Carr wraps his rapport thus: "When the net absorbs a medium, that medium is re-created in the Net's image. It injects the medium's content with hyperlinks, blinking ads, and other digital gewgaws, and it surrounds the content with the content of all the other media it has absorbed. A new e-mail message, for instance, may announce its arrival as we're glancing over the latest headlines at a newspaper's site. The result is to scatter our attention and diffuse concentration." Old media have little choice but play by the new-media's rule. Never has a communications system played so many roles in our lives-or exerted such broad influence over our thoughts, as the Internet does today. Yet, for all that has been written about the Net, there's been little consideration of how, exactly, it's reprograming us. The net's intellectual ethic remains obscure." Carr has given us a sense of what and how these activities infuse,diffuse mesh and morph within our consciousness and intellect And ways of learning and life. The advance that have been made in interactive and inter-connective telecommunications has but in a few years changed the way we communicate and interact with one another, understand, know, perceive, talk,w write- the whole gamut. The Internet itself is not a dangerous entity. It is a positive and highly beneficial to improving our education, information exchange and commerce in the coming years. It also has a downside of effects that we will need to explore in another Hub.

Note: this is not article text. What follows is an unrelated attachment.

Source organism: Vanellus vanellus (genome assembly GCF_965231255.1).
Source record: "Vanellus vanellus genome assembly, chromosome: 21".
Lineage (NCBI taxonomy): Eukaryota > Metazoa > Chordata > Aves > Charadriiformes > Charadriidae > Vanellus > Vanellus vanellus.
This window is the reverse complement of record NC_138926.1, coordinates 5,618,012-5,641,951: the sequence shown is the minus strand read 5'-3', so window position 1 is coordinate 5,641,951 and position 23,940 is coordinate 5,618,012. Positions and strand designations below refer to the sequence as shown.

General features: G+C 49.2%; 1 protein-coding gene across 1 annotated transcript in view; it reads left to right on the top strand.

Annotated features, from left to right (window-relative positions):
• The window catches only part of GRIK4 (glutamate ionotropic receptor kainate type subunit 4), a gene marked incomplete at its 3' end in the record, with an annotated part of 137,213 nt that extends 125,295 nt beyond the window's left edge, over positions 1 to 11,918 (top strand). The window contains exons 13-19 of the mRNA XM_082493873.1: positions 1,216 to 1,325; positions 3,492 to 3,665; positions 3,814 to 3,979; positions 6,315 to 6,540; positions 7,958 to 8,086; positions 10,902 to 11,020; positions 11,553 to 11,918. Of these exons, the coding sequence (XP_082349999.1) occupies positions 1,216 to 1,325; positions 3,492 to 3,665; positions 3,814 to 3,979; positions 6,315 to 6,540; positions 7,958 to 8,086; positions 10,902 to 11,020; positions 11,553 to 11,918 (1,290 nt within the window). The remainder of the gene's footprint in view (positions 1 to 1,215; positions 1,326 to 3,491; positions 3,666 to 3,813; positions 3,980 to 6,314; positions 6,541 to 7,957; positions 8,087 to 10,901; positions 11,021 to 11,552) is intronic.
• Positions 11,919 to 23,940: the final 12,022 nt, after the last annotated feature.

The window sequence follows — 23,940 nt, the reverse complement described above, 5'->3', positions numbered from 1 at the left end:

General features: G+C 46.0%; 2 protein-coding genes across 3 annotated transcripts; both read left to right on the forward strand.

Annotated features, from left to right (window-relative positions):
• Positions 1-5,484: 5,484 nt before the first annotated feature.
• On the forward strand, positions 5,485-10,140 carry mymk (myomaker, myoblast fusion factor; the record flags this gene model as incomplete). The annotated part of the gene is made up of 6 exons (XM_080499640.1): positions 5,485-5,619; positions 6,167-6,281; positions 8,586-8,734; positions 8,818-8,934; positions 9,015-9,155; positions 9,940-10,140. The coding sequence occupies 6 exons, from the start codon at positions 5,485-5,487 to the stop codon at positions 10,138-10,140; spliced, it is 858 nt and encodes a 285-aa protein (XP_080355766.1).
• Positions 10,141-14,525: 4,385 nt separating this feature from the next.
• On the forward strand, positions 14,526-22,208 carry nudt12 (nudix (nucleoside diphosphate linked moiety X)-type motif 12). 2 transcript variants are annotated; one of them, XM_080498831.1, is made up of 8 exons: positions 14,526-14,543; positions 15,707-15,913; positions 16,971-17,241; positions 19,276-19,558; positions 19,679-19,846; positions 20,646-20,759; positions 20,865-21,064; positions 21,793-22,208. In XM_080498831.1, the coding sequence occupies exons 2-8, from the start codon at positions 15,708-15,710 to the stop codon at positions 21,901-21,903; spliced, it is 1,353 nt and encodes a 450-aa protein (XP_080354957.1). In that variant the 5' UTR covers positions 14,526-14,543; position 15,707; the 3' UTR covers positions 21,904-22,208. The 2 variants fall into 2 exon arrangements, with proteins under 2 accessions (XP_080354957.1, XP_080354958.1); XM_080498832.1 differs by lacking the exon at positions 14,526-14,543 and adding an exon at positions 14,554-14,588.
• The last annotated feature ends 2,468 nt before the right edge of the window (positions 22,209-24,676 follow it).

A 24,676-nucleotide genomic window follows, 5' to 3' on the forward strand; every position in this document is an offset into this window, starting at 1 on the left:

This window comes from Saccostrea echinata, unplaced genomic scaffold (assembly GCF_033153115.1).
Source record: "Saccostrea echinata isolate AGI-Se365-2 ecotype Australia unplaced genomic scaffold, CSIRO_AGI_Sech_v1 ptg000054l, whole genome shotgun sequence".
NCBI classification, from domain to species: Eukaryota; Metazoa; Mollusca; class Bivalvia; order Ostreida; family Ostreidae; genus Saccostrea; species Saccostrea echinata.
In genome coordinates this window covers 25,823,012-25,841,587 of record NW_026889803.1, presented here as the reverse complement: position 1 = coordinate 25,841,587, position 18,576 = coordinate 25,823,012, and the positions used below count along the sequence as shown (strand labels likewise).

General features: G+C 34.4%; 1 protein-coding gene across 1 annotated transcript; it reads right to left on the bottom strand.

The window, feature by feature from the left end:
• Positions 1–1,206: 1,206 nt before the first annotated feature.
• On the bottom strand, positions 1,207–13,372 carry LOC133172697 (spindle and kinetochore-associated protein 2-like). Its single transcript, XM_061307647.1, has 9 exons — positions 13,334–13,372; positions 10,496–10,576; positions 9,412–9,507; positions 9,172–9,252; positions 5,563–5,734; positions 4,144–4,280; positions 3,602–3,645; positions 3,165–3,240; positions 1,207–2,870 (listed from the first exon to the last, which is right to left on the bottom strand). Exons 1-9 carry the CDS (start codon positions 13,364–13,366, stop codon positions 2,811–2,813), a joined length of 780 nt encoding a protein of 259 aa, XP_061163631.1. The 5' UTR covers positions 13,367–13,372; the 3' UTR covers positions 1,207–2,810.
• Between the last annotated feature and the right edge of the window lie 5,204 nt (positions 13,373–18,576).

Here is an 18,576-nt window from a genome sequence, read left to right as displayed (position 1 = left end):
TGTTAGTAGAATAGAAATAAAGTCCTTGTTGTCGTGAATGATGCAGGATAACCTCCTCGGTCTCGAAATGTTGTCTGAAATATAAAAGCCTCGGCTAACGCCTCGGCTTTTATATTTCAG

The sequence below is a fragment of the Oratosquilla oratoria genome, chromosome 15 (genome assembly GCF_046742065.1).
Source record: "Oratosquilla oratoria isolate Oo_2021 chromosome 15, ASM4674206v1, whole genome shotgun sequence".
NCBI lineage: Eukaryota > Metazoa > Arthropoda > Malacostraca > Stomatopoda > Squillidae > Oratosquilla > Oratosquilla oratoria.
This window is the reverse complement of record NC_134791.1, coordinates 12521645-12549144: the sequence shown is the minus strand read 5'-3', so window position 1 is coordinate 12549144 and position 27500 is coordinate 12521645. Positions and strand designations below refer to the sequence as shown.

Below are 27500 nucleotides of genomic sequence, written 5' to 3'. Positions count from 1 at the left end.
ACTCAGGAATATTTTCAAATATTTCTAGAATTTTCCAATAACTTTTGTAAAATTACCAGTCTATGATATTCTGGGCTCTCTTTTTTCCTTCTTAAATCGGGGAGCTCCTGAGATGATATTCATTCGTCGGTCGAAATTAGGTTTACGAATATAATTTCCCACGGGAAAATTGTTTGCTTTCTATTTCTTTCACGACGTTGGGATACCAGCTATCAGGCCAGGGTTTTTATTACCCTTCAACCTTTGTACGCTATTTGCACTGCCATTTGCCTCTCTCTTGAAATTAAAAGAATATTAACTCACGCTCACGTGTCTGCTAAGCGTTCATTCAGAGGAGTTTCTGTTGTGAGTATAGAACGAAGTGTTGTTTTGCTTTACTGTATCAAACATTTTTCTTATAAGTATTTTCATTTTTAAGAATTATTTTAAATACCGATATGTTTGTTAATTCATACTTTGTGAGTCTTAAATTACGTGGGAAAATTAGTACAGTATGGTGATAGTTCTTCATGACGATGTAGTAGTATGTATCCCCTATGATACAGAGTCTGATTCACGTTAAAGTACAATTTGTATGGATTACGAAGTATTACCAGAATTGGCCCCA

Is the Internet a Clear and Present Danger?

But, the darker side of the medium is characterized by Dave Barry this way: "The Internet as a worldwide network of university, government,business, and private computer systems, run by thirteen year old named Jason." One could say that the way this technology is evolving the Internet is accessible to children as it is inaccessible to many adults. Children have accessibility to this new technology independent of their parents. Whenever the policy makers consider the Internet in the public interest, the whole public and children must be seen as individual participant in the cyber juggernaut.

We still need to understand the media that we are handling and d We tend to glorify technological process and not look at its effects and affects. We become blinded by its innovations as a kid is blinded by a new and shiny toy. But, there is a method to this fast moving stem. Carr interestingly states: "The idea that our minds should operate as high speed data processing machine not only built into the workings of the Internet, it is the network's reigning business model as well. The faster we surf across the Web, the more links we click and pages we view, the more opportunities Google and other companies gain to collect information about us and to feed us advertisements. Most of the proprietors of the Commercial Internet have a financial stake in collecting the crumbs of data we leave behind as we flip from link to link, the more crumbs, the better. The last thing these companies want is to encourage leisurely reading, or slow, concentrated thought. It's their economic interest to drive us to distraction"..